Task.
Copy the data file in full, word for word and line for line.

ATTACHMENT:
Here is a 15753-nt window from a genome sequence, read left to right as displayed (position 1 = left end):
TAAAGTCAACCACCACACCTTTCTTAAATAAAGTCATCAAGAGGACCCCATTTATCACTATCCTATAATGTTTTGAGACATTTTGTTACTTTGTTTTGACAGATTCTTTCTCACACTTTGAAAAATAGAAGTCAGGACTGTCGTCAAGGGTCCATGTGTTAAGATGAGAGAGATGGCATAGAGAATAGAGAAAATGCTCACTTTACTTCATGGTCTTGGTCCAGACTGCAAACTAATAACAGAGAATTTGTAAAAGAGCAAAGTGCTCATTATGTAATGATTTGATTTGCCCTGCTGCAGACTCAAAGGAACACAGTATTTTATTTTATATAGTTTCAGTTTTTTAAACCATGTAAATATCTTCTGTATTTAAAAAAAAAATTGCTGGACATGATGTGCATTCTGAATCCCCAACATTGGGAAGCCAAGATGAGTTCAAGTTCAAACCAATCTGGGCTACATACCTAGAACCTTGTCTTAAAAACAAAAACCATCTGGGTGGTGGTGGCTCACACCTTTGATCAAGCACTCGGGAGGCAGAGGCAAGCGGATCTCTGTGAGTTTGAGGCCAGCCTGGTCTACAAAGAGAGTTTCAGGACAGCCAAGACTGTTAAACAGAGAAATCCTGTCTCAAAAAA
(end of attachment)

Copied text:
Here is a 15753-nt window from a genome sequence, read left to right as displayed (position 1 = left end):
TAAAGTCAACCACCACACCTTTCTTAAATAAAGTCATCAAGAGGACCCCATTTATCACTATCCTATAATGTTTTGAGACATTTTGTTACTTTGTTTTGACAGATTCTTTCTCACACTTTGAAAAATAGAAGTCAGGACTGTCGTCAAGGGTCCATGTGTTAAGATGAGAGAGATGGCATAGAGAATAGAGAAAATGCTCACTTTACTTCATGGTCTTGGTCCAGACTGCAAACTAATAACAGAGAATTTGTAAAAGAGCAAAGTGCTCATTATGTAATGATTTGATTTGCCCTGCTGCAGACTCAAAGGAACACAGTATTTTATTTTATATAGTTTCAGTTTTTTAAACCATGTAAATATCTTCTGTATTTAAAAAAAAAATTGCTGGACATGATGTGCATTCTGAATCCCCAACATTGGGAAGCCAAGATGAGTTCAAGTTCAAACCAATCTGGGCTACATACCTAGAACCTTGTCTTAAAAACAAAAACCATCTGGGTGGTGGTGGCTCACACCTTTGATCAAGCACTCGGGAGGCAGAGGCAAGCGGATCTCTGTGAGTTTGAGGCCAGCCTGGTCTACAAAGAGAGTTTCAGGACAGCCAAGACTGTTAAACAGAGAAATCCTGTCTCAAAAAA